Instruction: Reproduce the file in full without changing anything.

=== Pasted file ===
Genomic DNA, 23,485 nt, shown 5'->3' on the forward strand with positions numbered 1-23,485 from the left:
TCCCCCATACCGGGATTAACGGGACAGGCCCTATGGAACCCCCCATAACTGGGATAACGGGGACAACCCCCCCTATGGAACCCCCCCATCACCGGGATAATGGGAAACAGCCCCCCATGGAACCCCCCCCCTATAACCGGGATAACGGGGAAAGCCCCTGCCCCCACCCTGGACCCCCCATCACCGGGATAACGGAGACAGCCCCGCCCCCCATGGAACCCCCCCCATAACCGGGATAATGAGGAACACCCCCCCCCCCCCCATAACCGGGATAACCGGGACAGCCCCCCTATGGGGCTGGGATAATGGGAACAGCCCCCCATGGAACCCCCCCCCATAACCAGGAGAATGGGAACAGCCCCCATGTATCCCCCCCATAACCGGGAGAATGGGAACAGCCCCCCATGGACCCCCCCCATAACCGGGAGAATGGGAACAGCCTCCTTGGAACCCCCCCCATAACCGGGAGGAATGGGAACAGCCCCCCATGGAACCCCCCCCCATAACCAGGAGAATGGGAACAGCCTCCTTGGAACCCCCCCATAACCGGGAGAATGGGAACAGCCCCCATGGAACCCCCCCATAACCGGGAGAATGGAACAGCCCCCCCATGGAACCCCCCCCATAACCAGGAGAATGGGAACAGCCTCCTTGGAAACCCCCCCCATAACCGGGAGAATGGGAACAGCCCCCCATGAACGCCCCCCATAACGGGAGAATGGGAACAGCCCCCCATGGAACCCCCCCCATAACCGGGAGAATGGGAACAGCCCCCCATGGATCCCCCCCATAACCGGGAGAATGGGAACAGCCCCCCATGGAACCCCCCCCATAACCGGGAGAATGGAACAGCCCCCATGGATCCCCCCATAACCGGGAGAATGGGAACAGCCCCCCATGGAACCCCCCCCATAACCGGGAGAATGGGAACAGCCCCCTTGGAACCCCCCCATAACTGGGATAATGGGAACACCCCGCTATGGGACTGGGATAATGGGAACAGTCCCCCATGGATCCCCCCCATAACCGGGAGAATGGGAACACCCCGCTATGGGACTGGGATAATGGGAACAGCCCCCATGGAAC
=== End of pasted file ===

Genomic DNA, 23,485 nt, shown 5'->3' on the forward strand with positions numbered 1-23,485 from the left:
TCCCCCATACCGGGATTAACGGGACAGGCCCTATGGAACCCCCCATAACTGGGATAACGGGGACAACCCCCCCTATGGAACCCCCCCATCACCGGGATAATGGGAAACAGCCCCCCATGGAACCCCCCCCCTATAACCGGGATAACGGGGAAAGCCCCTGCCCCCACCCTGGACCCCCCATCACCGGGATAACGGAGACAGCCCCGCCCCCCATGGAACCCCCCCCATAACCGGGATAATGAGGAACACCCCCCCCCCCCCCATAACCGGGATAACCGGGACAGCCCCCCTATGGGGCTGGGATAATGGGAACAGCCCCCCATGGAACCCCCCCCCATAACCAGGAGAATGGGAACAGCCCCCATGTATCCCCCCCATAACCGGGAGAATGGGAACAGCCCCCCATGGACCCCCCCCATAACCGGGAGAATGGGAACAGCCTCCTTGGAACCCCCCCCATAACCGGGAGGAATGGGAACAGCCCCCCATGGAACCCCCCCCCATAACCAGGAGAATGGGAACAGCCTCCTTGGAACCCCCCCATAACCGGGAGAATGGGAACAGCCCCCATGGAACCCCCCCATAACCGGGAGAATGGAACAGCCCCCCCATGGAACCCCCCCCATAACCAGGAGAATGGGAACAGCCTCCTTGGAAACCCCCCCCATAACCGGGAGAATGGGAACAGCCCCCCATGAACGCCCCCCATAACGGGAGAATGGGAACAGCCCCCCATGGAACCCCCCCCATAACCGGGAGAATGGGAACAGCCCCCCATGGATCCCCCCCATAACCGGGAGAATGGGAACAGCCCCCCATGGAACCCCCCCCATAACCGGGAGAATGGAACAGCCCCCATGGATCCCCCCATAACCGGGAGAATGGGAACAGCCCCCCATGGAACCCCCCCCATAACCGGGAGAATGGGAACAGCCCCCTTGGAACCCCCCCATAACTGGGATAATGGGAACACCCCGCTATGGGACTGGGATAATGGGAACAGTCCCCCATGGATCCCCCCCATAACCGGGAGAATGGGAACACCCCGCTATGGGACTGGGATAATGGGAACAGCCCCCATGGAAC